New Investor? Here’s How to Get Started
Are you new to investing and don’t know where to get started? No problem!
This blog will make it simple to get started. You’ll master stonks in no time.
I broke down the 3 main steps we’re going to take, and you can use the links on the right to jump to those sections.
Let’s get started!
Open a Brokerage Account
A Brokerage Account can be used to buy and sell stocks and other securities.
It gets its name from the term broker, which refers to a person who buys or sells goods and assets for another person. A brokerage company, usually a bank of some kind, will make trades on your behalf. Basically, if you want to buy a share of, say, Microsoft (MSFT), then your brokerage company will find someone selling a MSFT share. They’ll collect the money from you, deliver it to the seller, and return the share of stock to your brokerage account.
How much does this service cost?
In my first brokerage account, each trade cost $8.95. Since I only had a couple hundred dollars to invest, I really needed to choose wisely and be in it for the long haul! I later upgraded to an account that only charged $4.95 per trade.
However, you don’t have to worry about this anymore! Most brokerage accounts now offer commission-free trading.
At least *cough* Robinhood *cough* changed the competitive landscape of brokerage services before they decided to screw over retail traders.
Here are a handful of banks offering brokerage services with commision-free trading. The links go straight to a page to open a brokerage account. (These aren’t sponsored links, just want to make it easy for you.)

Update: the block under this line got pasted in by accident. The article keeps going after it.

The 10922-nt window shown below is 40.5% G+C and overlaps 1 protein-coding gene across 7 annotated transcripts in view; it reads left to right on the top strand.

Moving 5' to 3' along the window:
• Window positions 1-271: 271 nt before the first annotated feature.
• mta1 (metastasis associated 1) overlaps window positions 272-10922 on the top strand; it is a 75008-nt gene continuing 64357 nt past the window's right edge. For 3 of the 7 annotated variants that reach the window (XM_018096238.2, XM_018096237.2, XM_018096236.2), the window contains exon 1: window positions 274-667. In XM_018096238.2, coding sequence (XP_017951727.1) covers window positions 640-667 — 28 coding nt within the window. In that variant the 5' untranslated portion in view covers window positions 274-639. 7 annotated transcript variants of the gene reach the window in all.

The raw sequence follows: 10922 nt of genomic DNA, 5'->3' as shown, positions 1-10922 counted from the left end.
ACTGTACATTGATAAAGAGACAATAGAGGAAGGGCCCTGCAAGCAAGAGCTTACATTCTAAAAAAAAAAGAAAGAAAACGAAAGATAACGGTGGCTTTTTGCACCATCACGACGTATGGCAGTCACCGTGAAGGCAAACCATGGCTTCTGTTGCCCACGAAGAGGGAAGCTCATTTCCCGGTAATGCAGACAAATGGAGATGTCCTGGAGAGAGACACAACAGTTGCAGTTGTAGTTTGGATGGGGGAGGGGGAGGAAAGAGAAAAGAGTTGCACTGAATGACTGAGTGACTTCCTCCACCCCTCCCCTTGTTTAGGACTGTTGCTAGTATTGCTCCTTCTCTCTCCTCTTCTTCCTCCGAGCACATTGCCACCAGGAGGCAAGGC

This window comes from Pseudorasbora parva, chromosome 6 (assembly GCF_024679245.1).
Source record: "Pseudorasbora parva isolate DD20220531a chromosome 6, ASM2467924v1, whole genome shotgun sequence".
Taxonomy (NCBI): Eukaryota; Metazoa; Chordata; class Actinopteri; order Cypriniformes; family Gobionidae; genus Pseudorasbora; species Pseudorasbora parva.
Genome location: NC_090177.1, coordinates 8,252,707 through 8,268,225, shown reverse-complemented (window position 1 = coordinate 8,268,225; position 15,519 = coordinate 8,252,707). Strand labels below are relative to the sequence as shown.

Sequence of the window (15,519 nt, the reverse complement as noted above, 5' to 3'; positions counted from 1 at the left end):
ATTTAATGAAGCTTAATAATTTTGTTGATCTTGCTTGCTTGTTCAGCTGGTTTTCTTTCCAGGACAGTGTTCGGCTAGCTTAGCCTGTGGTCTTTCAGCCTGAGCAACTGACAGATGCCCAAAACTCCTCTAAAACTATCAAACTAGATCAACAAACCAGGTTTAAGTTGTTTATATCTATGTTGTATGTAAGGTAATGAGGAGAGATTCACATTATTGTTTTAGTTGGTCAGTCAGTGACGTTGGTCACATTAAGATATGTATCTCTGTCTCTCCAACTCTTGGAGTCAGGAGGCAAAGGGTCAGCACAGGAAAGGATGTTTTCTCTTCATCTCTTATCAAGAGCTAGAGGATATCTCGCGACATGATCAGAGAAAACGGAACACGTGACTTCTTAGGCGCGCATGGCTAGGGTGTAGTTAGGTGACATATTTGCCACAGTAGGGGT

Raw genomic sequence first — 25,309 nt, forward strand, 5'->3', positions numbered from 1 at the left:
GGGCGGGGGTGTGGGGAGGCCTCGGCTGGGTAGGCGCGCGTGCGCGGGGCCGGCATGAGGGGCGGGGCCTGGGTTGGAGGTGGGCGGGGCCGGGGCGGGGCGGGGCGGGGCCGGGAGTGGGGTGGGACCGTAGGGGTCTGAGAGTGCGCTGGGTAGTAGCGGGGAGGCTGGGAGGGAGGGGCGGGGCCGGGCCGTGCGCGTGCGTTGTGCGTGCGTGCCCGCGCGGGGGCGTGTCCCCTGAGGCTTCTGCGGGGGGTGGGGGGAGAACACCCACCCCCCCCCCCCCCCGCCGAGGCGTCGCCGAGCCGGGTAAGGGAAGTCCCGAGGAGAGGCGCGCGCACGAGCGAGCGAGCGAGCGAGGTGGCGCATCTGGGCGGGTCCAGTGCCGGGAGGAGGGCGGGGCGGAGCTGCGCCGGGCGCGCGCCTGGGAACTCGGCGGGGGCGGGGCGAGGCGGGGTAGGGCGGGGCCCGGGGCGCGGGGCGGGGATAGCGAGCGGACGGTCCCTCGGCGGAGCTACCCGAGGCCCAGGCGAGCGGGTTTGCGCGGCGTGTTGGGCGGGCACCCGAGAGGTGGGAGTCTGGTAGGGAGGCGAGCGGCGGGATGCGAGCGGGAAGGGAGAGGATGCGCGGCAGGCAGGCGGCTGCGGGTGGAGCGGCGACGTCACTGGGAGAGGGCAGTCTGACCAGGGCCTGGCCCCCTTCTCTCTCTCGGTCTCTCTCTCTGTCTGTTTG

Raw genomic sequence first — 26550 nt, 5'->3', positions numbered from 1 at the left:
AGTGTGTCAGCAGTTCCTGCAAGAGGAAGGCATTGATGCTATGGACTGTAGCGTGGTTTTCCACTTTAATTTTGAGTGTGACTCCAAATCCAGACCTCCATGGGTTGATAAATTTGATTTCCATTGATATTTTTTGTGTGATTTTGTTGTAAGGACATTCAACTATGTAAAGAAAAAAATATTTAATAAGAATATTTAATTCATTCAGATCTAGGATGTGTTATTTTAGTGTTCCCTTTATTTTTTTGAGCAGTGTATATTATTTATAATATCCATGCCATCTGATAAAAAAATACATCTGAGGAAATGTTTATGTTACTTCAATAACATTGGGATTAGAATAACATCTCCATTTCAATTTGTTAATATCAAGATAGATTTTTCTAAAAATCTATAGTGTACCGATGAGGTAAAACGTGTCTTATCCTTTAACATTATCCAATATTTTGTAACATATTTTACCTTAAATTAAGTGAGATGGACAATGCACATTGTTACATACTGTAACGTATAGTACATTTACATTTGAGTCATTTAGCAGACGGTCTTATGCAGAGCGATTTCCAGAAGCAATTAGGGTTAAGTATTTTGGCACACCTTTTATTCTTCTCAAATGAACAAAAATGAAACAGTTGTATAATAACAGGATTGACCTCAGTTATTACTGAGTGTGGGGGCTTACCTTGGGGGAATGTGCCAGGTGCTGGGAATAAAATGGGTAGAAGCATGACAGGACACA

If you currently bank with an institution that also offers a brokerage account, I highly recommend using theirs. It’s convenient to have everything accessible in the same place, and you can more quickly transfer money into or out of you brokerage accounts (intra-institution transfers are usually instant).
By the way, you can also use all of this same knowledge in an Independent Retirement Account (IRA).
As I mentioned above, if your brokerage account is at your current bank, this will be really simple. If it’s at another institution, you’ll need to go through the steps to link your accounts together before you can transfer money between them.
How much money should I transfer?
This is entirely up to you. Here are a couple tips to decide:
- If you’re brand new to investing and just want to learn the ins and outs then start with something small, such as the amount of extra money you have left at the end of the month.
- If you have some savings already set aside, you can take a portion of that. Maybe a couple thousand dollars.
- If you feel ready to jump in and start investing more regularly, consider setting up a monthly transfer.
Note, money in your brokerage account can remain as cash. You don’t have to invest it, and you can transfer cash out at any time.
One last thing I’ll say here, is don’t use money you can’t afford to lose. Make sure you have an emergency fund set up. This will help you make smart investing decisions because you know you got yourself covered in case there’s some market volatility.
Choosing Your Investments
This is the fun part! We’ll start by breaking down the types of investments you can choose from.
I mentioned the term securities above. A security is a fungible, negotiable financial instrument that holds some type of monetary value. Common examples include:
- Treasury Notes
- Mutual Funds
- Index Funds
- Exchange-Traded Funds (ETFs)
- Real Estate Investment Trusts (REITs)
Each of these types of securities come with different advantages and disadvantages, risks and rewards.
Since we’re learning, I recommend trying to invest in all of the above. You can usually buy single shares of a lot of securities, and if your account provides commission-free trading you can try small transactions without racking up a bunch of fees.